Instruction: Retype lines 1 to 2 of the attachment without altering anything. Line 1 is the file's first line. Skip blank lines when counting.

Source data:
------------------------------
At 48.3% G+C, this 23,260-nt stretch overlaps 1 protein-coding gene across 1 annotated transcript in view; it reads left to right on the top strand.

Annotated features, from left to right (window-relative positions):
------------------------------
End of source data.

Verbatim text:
At 48.3% G+C, this 23,260-nt stretch overlaps 1 protein-coding gene across 1 annotated transcript in view; it reads left to right on the top strand.

Annotated features, from left to right (window-relative positions):